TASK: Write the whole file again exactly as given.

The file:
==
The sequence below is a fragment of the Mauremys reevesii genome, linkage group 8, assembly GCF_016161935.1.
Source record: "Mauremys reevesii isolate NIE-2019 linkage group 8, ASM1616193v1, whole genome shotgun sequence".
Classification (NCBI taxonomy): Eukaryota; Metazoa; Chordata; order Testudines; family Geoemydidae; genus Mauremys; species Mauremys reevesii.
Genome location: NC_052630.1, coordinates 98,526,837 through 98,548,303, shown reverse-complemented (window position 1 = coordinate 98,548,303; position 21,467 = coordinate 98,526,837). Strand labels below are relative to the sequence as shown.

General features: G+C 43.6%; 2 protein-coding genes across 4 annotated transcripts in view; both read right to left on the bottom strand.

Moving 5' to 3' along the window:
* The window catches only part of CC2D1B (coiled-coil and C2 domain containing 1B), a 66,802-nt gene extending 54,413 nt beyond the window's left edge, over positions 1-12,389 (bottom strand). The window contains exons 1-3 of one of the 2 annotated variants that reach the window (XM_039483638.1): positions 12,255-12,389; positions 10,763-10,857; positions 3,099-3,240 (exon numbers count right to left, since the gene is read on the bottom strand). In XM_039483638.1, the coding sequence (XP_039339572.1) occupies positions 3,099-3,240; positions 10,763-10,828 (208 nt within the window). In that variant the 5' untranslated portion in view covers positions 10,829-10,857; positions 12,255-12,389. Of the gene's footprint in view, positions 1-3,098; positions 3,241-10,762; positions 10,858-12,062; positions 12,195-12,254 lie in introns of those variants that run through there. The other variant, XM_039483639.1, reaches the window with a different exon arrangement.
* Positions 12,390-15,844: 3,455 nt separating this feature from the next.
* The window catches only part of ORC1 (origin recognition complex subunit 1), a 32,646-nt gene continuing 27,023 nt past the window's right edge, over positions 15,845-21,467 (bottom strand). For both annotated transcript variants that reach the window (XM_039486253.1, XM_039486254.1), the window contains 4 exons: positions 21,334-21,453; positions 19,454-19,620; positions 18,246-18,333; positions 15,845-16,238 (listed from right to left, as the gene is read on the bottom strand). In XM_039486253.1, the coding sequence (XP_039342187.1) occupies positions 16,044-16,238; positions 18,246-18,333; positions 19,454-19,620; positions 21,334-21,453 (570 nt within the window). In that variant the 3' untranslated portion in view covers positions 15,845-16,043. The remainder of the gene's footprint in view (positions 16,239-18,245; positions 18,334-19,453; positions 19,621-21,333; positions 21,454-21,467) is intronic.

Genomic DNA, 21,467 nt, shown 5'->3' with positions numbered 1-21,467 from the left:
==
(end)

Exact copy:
The sequence below is a fragment of the Mauremys reevesii genome, linkage group 8, assembly GCF_016161935.1.
Source record: "Mauremys reevesii isolate NIE-2019 linkage group 8, ASM1616193v1, whole genome shotgun sequence".
Classification (NCBI taxonomy): Eukaryota; Metazoa; Chordata; order Testudines; family Geoemydidae; genus Mauremys; species Mauremys reevesii.
Genome location: NC_052630.1, coordinates 98,526,837 through 98,548,303, shown reverse-complemented (window position 1 = coordinate 98,548,303; position 21,467 = coordinate 98,526,837). Strand labels below are relative to the sequence as shown.

General features: G+C 43.6%; 2 protein-coding genes across 4 annotated transcripts in view; both read right to left on the bottom strand.

Moving 5' to 3' along the window:
* The window catches only part of CC2D1B (coiled-coil and C2 domain containing 1B), a 66,802-nt gene extending 54,413 nt beyond the window's left edge, over positions 1-12,389 (bottom strand). The window contains exons 1-3 of one of the 2 annotated variants that reach the window (XM_039483638.1): positions 12,255-12,389; positions 10,763-10,857; positions 3,099-3,240 (exon numbers count right to left, since the gene is read on the bottom strand). In XM_039483638.1, the coding sequence (XP_039339572.1) occupies positions 3,099-3,240; positions 10,763-10,828 (208 nt within the window). In that variant the 5' untranslated portion in view covers positions 10,829-10,857; positions 12,255-12,389. Of the gene's footprint in view, positions 1-3,098; positions 3,241-10,762; positions 10,858-12,062; positions 12,195-12,254 lie in introns of those variants that run through there. The other variant, XM_039483639.1, reaches the window with a different exon arrangement.
* Positions 12,390-15,844: 3,455 nt separating this feature from the next.
* The window catches only part of ORC1 (origin recognition complex subunit 1), a 32,646-nt gene continuing 27,023 nt past the window's right edge, over positions 15,845-21,467 (bottom strand). For both annotated transcript variants that reach the window (XM_039486253.1, XM_039486254.1), the window contains 4 exons: positions 21,334-21,453; positions 19,454-19,620; positions 18,246-18,333; positions 15,845-16,238 (listed from right to left, as the gene is read on the bottom strand). In XM_039486253.1, the coding sequence (XP_039342187.1) occupies positions 16,044-16,238; positions 18,246-18,333; positions 19,454-19,620; positions 21,334-21,453 (570 nt within the window). In that variant the 3' untranslated portion in view covers positions 15,845-16,043. The remainder of the gene's footprint in view (positions 16,239-18,245; positions 18,334-19,453; positions 19,621-21,333; positions 21,454-21,467) is intronic.

Genomic DNA, 21,467 nt, shown 5'->3' with positions numbered 1-21,467 from the left: